Red light (Gift Cards #11-13)
Trip Start Aug 21, 2010
59Trip End Dec 31, 2010
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Now, I know. When most people have a birthday and book a hotel for the weekend, they want to go out to eat. I get that. But in this life, with a hotels and restaurants every night because it's necessary for survival, the opposite dinner plans are most appealing. We planned to take advantage of our Candlewood suite and make dinner one of our two nights. There was a recipe I found a while ago, and I've been wanting to try it out. Eggplant Involtini and Rigatoni. Our van is a little low on eggplants and rigatoni, so I had to pick up a few things.
The light to turn into Market Basket turned red right as I came up to it, so I found myself stopped next to a man holding a sign on the corner. Traveling as much as we do, this is a rather common sight. I don't recall what exactly his sign read. Something to the effect of him having lost his job and is in pretty tight spot. Whatever the case may be, he's found it worthwhile to stand on the curb in a Massachusetts winter and nonverbally ask people for provisions.
I reached back and grabbed a pair of water bottles and then his attention. When I offered the water bottles, he was very appreciative and quickly pocketed them. "Thank you so much! Happy holidays to you!"
Nice. But the light was still red. There was still time. I reached down to our stash of gift cards and quickly ruffled through them. I picked out one each for McDonald's, Subway, and Walmart.
The rest had unceremoniously spilled into my lap. I glanced up to find that the light had just turned green. "Hey man--one more thing." He looked up again and I began to pull forward. And in a half-stop, I explained that each of those cards has about ten bucks on them, and he should enjoy them this holiday season. As my van continued to creep forward, I watched his reaction. He could barely hold onto the three cards, as if I had just dumped a pile of gold coins into his hands. And, judging by the expression on his face, I might as well have. His face showed genuine surprise and awe. "Thank you! Bless you!"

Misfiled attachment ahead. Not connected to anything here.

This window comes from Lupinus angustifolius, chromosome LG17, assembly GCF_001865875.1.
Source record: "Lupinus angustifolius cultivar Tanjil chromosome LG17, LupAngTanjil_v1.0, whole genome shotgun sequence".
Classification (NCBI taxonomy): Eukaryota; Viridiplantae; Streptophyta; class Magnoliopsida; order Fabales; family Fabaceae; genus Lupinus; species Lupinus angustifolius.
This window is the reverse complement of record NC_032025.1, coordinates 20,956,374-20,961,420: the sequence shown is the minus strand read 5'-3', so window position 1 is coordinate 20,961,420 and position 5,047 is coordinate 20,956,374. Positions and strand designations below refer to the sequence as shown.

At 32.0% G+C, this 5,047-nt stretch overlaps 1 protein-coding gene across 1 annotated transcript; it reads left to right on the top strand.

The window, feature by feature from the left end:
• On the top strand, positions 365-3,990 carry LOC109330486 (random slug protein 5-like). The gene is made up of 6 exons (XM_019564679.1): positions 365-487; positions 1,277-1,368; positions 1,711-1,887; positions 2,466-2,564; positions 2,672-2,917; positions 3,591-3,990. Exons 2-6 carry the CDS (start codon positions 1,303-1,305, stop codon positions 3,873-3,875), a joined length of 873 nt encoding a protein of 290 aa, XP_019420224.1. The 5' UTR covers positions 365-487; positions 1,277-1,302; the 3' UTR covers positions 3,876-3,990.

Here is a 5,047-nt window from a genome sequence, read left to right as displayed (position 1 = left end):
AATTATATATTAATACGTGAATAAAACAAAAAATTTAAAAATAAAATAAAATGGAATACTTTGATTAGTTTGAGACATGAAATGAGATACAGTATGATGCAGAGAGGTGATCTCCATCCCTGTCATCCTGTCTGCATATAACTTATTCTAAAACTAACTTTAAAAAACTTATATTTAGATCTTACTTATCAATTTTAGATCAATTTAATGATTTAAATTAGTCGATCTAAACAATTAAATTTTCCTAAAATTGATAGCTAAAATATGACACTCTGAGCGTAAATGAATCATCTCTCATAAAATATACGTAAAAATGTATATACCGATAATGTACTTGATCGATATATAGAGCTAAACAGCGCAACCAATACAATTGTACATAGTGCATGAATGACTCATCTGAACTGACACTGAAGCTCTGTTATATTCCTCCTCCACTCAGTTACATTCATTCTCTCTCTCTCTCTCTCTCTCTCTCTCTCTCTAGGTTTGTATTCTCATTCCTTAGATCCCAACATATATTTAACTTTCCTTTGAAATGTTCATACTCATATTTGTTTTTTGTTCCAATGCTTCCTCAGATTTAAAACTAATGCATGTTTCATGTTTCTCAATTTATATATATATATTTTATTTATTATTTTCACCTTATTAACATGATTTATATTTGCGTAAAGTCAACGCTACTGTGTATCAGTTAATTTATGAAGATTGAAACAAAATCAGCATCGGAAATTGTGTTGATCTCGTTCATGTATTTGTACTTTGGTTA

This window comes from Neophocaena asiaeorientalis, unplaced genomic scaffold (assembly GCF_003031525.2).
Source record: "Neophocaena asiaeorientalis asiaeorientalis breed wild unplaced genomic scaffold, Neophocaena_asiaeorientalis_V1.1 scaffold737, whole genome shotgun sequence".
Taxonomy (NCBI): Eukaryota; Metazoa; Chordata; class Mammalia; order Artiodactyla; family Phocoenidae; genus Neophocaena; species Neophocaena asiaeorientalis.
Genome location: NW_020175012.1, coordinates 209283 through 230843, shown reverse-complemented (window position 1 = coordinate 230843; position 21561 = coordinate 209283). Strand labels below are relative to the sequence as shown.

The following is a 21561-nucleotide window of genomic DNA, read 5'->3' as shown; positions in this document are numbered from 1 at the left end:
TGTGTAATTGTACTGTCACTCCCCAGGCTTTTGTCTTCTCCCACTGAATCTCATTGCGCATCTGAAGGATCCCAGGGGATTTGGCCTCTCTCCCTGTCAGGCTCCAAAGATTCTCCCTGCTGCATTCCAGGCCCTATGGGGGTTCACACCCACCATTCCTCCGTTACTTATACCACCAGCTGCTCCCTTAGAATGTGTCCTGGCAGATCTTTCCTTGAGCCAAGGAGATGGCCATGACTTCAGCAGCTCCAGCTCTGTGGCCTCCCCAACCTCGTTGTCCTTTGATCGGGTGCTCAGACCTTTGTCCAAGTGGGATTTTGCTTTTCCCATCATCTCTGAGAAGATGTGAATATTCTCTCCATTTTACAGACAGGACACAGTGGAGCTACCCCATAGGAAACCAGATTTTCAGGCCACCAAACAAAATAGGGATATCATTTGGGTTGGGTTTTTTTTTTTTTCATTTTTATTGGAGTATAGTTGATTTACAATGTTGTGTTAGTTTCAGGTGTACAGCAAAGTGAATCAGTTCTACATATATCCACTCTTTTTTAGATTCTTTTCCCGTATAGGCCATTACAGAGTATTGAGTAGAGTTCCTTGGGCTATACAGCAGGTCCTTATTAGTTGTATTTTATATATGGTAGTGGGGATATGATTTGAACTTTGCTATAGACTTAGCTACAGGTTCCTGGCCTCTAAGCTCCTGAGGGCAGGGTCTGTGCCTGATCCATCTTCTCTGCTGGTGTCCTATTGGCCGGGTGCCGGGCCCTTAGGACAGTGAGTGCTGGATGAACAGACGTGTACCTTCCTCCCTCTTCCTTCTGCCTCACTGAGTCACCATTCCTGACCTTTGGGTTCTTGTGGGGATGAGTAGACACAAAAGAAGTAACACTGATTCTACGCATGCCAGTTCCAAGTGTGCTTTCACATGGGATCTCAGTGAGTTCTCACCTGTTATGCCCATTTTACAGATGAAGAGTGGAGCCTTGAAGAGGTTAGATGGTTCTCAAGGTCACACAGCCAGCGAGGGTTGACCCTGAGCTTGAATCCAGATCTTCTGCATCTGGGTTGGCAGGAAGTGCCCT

"Take care, man!" I waved back at him as I was now in the middle of the intersection. I rolled up the window again, and cruised into Market Basket.
I just couldn't allow myself to sit at a red light while a man in apparent need stood nearly within arm's reach outside my window. Currently, my wife was enjoying a pampering birthday massage, and I was on a mission to gather ingredients for Eggplant Involtini. It would have been unacceptable if the most I gave the man was some awkward avoidance of eye contact for 23 seconds. You think they haven't seen that trick before?
You spend about 23 seconds at a red light. If there's a homeless person on the corner, it feels longer. But the time still passes, and you'll probably never see the person again. That could be your goal, and you could avoid eye contact for that brief window of time. Or that could be a tiny fraction of your day that you use to make the entirety of someone else's. By the time you're done reading this paragraph...